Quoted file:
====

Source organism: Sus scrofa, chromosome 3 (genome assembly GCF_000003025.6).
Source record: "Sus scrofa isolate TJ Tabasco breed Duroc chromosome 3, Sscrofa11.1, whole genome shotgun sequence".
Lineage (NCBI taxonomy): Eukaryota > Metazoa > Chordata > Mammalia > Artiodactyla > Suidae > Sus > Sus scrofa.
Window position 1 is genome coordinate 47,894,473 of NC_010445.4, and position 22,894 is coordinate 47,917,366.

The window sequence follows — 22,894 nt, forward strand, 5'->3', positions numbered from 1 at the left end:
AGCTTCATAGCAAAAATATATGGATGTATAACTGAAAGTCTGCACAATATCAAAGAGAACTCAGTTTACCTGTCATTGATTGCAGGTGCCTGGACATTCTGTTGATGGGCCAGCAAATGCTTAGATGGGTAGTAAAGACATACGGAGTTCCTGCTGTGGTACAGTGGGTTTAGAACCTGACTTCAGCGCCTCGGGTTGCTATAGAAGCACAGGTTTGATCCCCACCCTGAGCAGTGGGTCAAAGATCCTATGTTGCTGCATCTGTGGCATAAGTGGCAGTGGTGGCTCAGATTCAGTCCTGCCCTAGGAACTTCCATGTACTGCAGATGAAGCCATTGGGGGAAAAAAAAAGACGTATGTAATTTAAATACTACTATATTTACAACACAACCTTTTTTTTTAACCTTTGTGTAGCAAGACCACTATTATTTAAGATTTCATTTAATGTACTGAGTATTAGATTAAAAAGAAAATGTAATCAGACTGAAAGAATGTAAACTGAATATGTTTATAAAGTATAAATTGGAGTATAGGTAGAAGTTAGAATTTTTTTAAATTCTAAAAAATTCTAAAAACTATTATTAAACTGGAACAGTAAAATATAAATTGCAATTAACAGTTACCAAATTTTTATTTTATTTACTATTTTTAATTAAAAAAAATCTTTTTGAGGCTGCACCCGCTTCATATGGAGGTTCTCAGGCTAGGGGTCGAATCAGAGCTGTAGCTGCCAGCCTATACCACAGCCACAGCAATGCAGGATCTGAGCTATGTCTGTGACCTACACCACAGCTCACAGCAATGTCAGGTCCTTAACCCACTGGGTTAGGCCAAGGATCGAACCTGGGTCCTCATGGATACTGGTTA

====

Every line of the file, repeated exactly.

Source organism: Sus scrofa, chromosome 3 (genome assembly GCF_000003025.6).
Source record: "Sus scrofa isolate TJ Tabasco breed Duroc chromosome 3, Sscrofa11.1, whole genome shotgun sequence".
Lineage (NCBI taxonomy): Eukaryota > Metazoa > Chordata > Mammalia > Artiodactyla > Suidae > Sus > Sus scrofa.
Window position 1 is genome coordinate 47,894,473 of NC_010445.4, and position 22,894 is coordinate 47,917,366.

The window sequence follows — 22,894 nt, forward strand, 5'->3', positions numbered from 1 at the left end:
AGCTTCATAGCAAAAATATATGGATGTATAACTGAAAGTCTGCACAATATCAAAGAGAACTCAGTTTACCTGTCATTGATTGCAGGTGCCTGGACATTCTGTTGATGGGCCAGCAAATGCTTAGATGGGTAGTAAAGACATACGGAGTTCCTGCTGTGGTACAGTGGGTTTAGAACCTGACTTCAGCGCCTCGGGTTGCTATAGAAGCACAGGTTTGATCCCCACCCTGAGCAGTGGGTCAAAGATCCTATGTTGCTGCATCTGTGGCATAAGTGGCAGTGGTGGCTCAGATTCAGTCCTGCCCTAGGAACTTCCATGTACTGCAGATGAAGCCATTGGGGGAAAAAAAAAGACGTATGTAATTTAAATACTACTATATTTACAACACAACCTTTTTTTTTAACCTTTGTGTAGCAAGACCACTATTATTTAAGATTTCATTTAATGTACTGAGTATTAGATTAAAAAGAAAATGTAATCAGACTGAAAGAATGTAAACTGAATATGTTTATAAAGTATAAATTGGAGTATAGGTAGAAGTTAGAATTTTTTTAAATTCTAAAAAATTCTAAAAACTATTATTAAACTGGAACAGTAAAATATAAATTGCAATTAACAGTTACCAAATTTTTATTTTATTTACTATTTTTAATTAAAAAAAATCTTTTTGAGGCTGCACCCGCTTCATATGGAGGTTCTCAGGCTAGGGGTCGAATCAGAGCTGTAGCTGCCAGCCTATACCACAGCCACAGCAATGCAGGATCTGAGCTATGTCTGTGACCTACACCACAGCTCACAGCAATGTCAGGTCCTTAACCCACTGGGTTAGGCCAAGGATCGAACCTGGGTCCTCATGGATACTGGTTA